Iris collina resurrection

Lee Poulsen
Mon, 28 Jan 2013 20:08:44 PST
I've asked this of couple of other botanists, but have only gotten a noncommittal answer. I agree with Peter and wonder why variants, subspecies, etc. aren't taken more seriously. To me, the information that Jim gave about the Italian variant is really significant because living in California, I would most likely not give I. sintenisii a second thought as far as trying to grow it, since it sounds like the species is native to a part of Europe much colder and completely unlike my climate. But reading that the I. collina version of I. sintenisii is not only disjunct, but native to Italy which has a climate very similar to California's, causes me to take note and think about trying it. Maybe they're the same species and may even look and grow exactly alike. But if the one requires a continental climate with rainfall during the summer and very cold winters while the other grows in a summer dry climate with winter temperatures that rarely fall to or below freezing, then there must be enough difference in their genetic code to allow them to grow in quite different climate and rainfall patterns. It may not be enough to make them two different species. But the two variants might be different enough that one won't grow well or might not survive in the other habitat and vice versa. That seems important enough of a difference to keep track of scientifically to me. I bet there are other species that have variants or subspecies with analogously different yet important characteristics that have been subsumed into one species, with all this significant information lost or hidden away in old journals that aren't referenced any more.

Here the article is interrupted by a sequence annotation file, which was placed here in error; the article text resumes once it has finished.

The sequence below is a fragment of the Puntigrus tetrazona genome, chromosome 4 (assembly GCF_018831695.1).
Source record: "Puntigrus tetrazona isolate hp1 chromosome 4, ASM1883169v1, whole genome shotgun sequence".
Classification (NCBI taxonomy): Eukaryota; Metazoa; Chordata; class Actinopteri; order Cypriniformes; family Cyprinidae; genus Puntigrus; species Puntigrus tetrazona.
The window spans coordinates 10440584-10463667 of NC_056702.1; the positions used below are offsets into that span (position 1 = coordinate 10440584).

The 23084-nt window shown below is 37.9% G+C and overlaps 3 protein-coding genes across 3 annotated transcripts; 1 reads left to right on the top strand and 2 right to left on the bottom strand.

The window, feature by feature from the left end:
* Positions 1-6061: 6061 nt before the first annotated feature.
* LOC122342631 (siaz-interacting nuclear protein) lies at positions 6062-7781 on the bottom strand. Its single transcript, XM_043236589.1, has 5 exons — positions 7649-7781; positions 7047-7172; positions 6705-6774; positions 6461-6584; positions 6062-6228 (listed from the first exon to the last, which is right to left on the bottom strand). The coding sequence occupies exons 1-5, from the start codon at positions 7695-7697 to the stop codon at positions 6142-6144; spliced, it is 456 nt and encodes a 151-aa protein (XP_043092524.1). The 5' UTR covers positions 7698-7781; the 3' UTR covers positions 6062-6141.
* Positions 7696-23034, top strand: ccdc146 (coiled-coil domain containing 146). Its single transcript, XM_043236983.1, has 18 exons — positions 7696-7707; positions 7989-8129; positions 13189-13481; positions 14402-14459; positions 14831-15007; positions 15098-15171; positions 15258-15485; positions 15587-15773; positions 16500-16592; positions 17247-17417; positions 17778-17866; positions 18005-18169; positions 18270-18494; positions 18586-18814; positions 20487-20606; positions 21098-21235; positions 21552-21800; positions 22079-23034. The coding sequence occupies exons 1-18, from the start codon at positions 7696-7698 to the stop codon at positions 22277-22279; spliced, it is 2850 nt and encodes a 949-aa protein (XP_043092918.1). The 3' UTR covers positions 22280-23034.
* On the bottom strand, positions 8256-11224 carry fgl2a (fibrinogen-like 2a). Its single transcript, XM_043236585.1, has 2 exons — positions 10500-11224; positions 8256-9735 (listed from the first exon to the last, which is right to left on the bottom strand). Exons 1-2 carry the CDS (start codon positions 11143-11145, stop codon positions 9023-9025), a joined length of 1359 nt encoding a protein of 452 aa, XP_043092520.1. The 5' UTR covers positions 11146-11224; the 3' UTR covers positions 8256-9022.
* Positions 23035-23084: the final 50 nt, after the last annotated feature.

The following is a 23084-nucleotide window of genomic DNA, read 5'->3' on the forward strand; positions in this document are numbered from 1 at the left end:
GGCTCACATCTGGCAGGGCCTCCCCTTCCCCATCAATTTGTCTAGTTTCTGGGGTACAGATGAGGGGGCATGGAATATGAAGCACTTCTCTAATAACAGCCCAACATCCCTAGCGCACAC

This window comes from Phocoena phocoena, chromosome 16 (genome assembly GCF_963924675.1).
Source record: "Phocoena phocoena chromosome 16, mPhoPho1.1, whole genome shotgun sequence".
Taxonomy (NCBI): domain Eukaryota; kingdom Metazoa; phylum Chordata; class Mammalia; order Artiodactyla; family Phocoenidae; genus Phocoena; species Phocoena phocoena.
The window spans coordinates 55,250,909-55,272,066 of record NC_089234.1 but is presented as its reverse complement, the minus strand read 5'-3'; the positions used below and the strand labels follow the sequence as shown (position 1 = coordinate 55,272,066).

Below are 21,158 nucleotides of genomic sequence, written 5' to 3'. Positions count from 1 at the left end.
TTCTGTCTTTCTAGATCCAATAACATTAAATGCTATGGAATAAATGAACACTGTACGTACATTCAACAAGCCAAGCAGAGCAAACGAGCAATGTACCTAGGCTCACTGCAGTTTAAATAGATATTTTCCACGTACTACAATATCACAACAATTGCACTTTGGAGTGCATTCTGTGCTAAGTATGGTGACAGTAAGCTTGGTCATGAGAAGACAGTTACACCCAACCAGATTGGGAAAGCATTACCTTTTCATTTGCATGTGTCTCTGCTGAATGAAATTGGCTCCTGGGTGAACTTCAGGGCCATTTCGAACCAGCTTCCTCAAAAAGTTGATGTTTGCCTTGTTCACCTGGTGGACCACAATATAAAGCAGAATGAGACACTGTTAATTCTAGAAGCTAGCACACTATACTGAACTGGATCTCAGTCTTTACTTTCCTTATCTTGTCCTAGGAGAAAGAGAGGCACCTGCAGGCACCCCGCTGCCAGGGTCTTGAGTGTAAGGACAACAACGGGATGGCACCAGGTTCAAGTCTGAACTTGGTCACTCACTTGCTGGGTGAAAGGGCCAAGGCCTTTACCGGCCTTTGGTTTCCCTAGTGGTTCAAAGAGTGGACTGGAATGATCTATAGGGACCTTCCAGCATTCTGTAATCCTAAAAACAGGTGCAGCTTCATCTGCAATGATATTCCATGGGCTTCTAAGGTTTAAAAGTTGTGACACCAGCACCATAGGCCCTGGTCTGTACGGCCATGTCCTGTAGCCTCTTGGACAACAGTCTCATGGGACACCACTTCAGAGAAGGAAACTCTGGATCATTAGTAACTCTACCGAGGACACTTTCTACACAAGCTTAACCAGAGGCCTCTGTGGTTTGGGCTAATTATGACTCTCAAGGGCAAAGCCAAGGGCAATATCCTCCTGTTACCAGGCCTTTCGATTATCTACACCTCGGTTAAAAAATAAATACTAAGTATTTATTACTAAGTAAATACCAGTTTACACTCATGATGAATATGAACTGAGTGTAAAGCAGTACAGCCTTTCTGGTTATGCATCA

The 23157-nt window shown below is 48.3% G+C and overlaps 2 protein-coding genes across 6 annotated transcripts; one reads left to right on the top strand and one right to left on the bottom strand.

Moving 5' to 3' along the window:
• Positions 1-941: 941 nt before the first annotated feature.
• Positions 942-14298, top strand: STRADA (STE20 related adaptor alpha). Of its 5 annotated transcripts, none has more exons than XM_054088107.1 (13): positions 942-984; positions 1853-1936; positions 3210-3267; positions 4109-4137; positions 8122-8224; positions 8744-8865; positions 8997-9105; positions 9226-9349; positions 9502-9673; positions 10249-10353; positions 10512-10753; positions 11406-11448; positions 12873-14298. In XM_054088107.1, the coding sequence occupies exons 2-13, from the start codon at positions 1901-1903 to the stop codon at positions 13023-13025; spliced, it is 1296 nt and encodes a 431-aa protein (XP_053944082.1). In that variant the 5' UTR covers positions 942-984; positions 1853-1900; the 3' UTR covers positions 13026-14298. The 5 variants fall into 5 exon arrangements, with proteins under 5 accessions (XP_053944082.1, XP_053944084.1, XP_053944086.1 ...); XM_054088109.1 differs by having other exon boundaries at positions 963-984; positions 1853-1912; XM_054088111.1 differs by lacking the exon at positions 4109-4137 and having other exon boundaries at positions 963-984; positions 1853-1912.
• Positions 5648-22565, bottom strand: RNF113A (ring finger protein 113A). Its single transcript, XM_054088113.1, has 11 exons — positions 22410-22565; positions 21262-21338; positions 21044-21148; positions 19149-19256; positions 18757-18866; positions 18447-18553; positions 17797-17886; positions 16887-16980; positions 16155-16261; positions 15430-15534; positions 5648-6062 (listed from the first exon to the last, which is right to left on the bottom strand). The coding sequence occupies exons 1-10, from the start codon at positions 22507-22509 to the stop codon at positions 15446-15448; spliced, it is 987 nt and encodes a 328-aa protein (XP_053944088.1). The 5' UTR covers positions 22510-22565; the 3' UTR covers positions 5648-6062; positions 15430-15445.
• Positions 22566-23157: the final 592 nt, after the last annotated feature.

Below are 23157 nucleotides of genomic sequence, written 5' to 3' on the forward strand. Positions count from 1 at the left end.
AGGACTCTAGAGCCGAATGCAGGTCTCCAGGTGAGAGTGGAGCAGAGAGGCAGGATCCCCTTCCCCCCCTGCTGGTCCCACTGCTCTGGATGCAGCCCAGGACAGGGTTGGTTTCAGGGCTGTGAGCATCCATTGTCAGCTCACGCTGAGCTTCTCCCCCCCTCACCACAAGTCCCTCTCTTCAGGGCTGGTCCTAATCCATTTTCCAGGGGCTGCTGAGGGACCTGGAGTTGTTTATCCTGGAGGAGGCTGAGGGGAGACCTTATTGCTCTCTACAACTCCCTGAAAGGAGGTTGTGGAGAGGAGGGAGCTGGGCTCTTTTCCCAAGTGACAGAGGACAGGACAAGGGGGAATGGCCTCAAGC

--Lee Poulsen
Pasadena, California, USA - USDA Zone 10a
Latitude 34°N, Altitude 1150 ft/350 m

On Jan 28, 2013, at 10:24 AM, Peter Taggart wrote:

> I find the local forms of Iris fascinating, so much information is lost
> when the names of regional variants are sunk as synonyms!

> On Mon, Jan 28, 2013 at 5:24 PM, James Waddick <> wrote:
>>        The name I collina as used by Angelo is a patronym or local name
>> without validity (unpublished, even incorrectly) for I sintenisii. The only
>> place this name still seems to appear is on Italian sites to point out its
>> disjunct distribution from the main populations of this species to the
>> north and east.

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